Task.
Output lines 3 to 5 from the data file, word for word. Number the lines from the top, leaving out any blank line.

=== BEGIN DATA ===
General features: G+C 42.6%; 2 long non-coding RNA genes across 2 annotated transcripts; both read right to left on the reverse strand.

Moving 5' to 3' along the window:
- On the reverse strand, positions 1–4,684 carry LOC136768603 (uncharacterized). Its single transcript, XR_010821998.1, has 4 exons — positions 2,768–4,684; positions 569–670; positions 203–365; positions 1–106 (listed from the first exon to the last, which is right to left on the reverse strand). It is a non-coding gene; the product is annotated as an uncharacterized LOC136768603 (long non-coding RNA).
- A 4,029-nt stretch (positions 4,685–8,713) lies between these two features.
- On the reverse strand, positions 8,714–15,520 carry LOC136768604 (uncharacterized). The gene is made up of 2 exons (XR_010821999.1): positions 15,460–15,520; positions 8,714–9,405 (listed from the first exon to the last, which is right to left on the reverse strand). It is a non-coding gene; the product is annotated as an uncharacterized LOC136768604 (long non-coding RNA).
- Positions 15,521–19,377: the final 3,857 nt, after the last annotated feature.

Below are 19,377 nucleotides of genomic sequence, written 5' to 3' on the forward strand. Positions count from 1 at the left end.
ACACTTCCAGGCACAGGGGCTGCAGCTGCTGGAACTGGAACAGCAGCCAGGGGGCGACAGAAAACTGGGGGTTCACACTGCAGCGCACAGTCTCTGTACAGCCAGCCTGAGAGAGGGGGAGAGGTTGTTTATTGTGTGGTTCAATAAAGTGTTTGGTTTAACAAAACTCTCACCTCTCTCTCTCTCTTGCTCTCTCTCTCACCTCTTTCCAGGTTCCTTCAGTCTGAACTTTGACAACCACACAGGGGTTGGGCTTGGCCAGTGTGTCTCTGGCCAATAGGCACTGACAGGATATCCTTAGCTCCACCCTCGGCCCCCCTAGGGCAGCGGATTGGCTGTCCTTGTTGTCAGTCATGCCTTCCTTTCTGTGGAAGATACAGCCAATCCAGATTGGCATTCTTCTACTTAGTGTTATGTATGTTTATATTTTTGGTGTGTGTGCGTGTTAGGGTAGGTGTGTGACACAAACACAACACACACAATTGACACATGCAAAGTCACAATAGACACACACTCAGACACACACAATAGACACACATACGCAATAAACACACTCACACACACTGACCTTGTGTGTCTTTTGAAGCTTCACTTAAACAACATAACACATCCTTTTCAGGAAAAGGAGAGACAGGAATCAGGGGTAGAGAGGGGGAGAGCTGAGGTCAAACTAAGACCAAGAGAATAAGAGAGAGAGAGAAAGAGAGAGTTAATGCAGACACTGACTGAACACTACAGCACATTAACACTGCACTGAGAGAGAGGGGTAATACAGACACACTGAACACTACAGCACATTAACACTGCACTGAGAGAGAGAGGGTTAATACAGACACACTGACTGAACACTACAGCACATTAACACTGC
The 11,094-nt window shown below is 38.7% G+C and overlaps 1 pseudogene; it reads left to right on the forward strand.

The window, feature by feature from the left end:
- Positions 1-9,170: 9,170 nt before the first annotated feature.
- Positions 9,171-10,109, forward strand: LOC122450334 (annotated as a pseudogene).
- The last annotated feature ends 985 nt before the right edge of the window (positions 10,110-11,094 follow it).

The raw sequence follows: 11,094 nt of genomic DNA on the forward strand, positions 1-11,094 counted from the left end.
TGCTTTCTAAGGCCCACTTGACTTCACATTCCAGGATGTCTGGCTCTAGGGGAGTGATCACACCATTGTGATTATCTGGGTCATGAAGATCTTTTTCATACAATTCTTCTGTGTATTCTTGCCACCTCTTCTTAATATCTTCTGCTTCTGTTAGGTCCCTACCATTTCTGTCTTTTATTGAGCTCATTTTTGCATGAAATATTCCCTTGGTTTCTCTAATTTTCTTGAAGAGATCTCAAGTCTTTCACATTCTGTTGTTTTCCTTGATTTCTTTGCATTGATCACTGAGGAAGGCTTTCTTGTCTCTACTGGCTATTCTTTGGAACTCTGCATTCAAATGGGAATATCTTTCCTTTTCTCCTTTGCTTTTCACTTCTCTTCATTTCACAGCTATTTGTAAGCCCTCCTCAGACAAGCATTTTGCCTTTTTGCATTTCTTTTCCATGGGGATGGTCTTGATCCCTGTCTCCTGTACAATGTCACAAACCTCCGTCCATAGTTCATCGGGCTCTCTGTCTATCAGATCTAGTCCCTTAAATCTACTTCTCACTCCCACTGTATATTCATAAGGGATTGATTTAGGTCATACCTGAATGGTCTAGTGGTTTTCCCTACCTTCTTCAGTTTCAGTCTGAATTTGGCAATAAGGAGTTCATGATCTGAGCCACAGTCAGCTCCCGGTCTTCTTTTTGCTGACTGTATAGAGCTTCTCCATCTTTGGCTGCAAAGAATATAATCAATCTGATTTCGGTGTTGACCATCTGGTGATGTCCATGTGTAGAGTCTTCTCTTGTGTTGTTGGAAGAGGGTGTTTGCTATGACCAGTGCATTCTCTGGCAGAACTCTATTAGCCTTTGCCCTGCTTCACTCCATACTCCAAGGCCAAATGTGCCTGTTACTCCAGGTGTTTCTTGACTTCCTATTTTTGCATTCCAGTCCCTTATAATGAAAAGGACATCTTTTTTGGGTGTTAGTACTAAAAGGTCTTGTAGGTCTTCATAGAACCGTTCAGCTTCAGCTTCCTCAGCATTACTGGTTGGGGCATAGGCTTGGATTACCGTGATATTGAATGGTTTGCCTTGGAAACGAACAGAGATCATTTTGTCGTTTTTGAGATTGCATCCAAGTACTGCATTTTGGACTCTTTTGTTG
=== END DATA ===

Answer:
- On the reverse strand, positions 1–4,684 carry LOC136768603 (uncharacterized). Its single transcript, XR_010821998.1, has 4 exons — positions 2,768–4,684; positions 569–670; positions 203–365; positions 1–106 (listed from the first exon to the last, which is right to left on the reverse strand). It is a non-coding gene; the product is annotated as an uncharacterized LOC136768603 (long non-coding RNA).
- A 4,029-nt stretch (positions 4,685–8,713) lies between these two features.
- On the reverse strand, positions 8,714–15,520 carry LOC136768604 (uncharacterized). The gene is made up of 2 exons (XR_010821999.1): positions 15,460–15,520; positions 8,714–9,405 (listed from the first exon to the last, which is right to left on the reverse strand). It is a non-coding gene; the product is annotated as an uncharacterized LOC136768604 (long non-coding RNA).